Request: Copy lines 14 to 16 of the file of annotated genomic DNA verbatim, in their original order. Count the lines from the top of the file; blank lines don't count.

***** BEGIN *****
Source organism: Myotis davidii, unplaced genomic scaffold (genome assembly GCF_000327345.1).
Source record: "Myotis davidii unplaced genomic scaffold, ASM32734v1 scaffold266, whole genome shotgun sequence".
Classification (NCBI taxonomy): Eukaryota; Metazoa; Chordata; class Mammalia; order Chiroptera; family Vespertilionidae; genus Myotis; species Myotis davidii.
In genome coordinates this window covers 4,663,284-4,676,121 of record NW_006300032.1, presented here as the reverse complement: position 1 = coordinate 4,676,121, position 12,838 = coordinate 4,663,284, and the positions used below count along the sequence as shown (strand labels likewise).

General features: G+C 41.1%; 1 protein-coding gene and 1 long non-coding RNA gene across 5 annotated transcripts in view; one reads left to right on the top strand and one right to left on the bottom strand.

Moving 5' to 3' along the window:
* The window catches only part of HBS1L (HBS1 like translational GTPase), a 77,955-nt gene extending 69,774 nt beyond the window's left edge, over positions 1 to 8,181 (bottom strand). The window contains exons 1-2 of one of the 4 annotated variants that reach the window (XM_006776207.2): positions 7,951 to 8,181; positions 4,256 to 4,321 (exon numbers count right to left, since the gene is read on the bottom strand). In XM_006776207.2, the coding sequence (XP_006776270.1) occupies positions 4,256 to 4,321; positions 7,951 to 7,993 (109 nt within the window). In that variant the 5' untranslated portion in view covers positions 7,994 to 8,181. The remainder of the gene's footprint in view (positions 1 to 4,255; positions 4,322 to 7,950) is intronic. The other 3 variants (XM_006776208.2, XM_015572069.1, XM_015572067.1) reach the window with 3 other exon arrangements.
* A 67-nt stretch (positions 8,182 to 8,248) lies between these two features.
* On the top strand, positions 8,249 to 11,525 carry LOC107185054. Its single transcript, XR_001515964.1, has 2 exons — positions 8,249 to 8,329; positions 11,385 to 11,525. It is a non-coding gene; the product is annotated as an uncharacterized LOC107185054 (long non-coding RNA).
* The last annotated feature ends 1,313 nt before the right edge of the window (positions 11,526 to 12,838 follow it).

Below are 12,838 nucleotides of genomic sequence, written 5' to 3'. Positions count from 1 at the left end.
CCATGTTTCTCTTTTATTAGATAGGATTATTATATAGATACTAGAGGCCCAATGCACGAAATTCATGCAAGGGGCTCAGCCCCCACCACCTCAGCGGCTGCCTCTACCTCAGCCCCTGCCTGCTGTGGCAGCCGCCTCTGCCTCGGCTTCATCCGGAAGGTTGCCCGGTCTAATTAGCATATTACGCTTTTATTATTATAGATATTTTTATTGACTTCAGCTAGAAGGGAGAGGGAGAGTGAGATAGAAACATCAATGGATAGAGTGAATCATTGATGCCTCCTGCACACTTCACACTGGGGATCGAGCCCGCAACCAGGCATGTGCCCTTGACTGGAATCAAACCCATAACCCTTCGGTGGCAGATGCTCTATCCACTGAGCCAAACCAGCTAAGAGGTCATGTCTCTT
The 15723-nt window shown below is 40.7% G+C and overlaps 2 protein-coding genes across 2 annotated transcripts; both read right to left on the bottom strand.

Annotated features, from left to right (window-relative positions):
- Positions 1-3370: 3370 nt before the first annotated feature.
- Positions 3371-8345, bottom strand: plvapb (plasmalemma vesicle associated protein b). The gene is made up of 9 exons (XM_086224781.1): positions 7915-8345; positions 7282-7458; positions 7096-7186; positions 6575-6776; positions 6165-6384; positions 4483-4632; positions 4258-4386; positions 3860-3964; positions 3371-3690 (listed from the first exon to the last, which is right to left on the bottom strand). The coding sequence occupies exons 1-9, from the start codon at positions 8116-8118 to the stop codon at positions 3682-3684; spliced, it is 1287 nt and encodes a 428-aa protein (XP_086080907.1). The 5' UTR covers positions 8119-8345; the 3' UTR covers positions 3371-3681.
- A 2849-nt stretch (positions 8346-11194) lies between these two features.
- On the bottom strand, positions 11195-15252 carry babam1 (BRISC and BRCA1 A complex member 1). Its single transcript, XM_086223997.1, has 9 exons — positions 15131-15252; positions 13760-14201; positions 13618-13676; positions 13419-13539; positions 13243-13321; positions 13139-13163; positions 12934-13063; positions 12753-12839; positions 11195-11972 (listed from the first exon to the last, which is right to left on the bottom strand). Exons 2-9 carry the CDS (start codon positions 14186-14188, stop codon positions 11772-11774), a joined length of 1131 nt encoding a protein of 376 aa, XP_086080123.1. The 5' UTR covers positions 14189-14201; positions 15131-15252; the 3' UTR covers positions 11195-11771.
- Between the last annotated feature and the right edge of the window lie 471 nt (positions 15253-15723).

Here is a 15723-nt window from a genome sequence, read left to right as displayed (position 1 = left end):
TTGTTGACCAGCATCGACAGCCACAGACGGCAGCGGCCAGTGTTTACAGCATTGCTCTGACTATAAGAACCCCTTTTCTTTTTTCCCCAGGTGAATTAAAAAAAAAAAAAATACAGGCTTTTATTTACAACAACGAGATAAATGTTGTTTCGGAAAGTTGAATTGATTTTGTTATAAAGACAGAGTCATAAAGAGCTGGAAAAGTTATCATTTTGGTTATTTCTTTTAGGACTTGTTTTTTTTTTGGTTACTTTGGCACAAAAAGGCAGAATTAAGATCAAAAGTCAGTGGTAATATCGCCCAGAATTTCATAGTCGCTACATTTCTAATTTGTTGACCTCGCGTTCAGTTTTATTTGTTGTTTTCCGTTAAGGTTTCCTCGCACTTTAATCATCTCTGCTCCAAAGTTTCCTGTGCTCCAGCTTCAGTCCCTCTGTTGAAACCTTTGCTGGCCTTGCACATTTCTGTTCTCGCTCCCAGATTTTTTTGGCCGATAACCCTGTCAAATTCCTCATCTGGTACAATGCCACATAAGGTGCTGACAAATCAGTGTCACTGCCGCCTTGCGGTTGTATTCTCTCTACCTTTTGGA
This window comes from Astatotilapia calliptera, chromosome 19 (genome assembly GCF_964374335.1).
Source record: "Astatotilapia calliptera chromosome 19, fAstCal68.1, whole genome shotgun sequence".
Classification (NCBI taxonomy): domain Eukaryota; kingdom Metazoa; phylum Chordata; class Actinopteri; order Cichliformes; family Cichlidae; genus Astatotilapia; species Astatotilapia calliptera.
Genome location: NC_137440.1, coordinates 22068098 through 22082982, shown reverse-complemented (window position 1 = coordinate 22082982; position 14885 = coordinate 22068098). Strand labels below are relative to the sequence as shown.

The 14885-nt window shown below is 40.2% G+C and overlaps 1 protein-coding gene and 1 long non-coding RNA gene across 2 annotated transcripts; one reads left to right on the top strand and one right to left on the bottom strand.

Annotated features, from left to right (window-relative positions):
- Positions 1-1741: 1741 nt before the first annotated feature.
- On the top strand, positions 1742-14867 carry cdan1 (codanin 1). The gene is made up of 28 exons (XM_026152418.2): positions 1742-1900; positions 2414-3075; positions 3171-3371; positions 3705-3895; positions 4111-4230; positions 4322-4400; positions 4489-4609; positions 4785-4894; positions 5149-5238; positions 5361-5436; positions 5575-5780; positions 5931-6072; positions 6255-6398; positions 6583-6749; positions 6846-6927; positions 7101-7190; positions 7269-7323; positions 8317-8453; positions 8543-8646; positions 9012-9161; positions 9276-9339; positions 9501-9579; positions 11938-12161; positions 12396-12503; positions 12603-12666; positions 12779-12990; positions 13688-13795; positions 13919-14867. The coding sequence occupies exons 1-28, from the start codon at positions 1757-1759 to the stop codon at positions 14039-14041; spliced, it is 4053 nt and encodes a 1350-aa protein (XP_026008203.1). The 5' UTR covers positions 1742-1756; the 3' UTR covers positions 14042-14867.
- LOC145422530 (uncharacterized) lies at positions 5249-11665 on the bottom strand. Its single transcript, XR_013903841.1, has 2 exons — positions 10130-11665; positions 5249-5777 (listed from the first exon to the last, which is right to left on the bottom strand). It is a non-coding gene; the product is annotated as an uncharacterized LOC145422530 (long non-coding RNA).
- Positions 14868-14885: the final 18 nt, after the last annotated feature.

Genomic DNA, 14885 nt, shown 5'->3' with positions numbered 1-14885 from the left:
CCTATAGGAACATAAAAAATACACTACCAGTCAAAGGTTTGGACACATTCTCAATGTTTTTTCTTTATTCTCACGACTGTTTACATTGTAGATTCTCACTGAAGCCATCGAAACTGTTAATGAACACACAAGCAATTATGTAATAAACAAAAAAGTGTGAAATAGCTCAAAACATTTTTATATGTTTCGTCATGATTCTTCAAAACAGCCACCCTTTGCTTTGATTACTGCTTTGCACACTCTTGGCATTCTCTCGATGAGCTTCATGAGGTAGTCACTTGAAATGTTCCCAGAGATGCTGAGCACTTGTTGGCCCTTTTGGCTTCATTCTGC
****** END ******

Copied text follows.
Annotated features, from left to right (window-relative positions):
- Positions 1-3370: 3370 nt before the first annotated feature.
- Positions 3371-8345, bottom strand: plvapb (plasmalemma vesicle associated protein b). The gene is made up of 9 exons (XM_086224781.1): positions 7915-8345; positions 7282-7458; positions 7096-7186; positions 6575-6776; positions 6165-6384; positions 4483-4632; positions 4258-4386; positions 3860-3964; positions 3371-3690 (listed from the first exon to the last, which is right to left on the bottom strand). The coding sequence occupies exons 1-9, from the start codon at positions 8116-8118 to the stop codon at positions 3682-3684; spliced, it is 1287 nt and encodes a 428-aa protein (XP_086080907.1). The 5' UTR covers positions 8119-8345; the 3' UTR covers positions 3371-3681.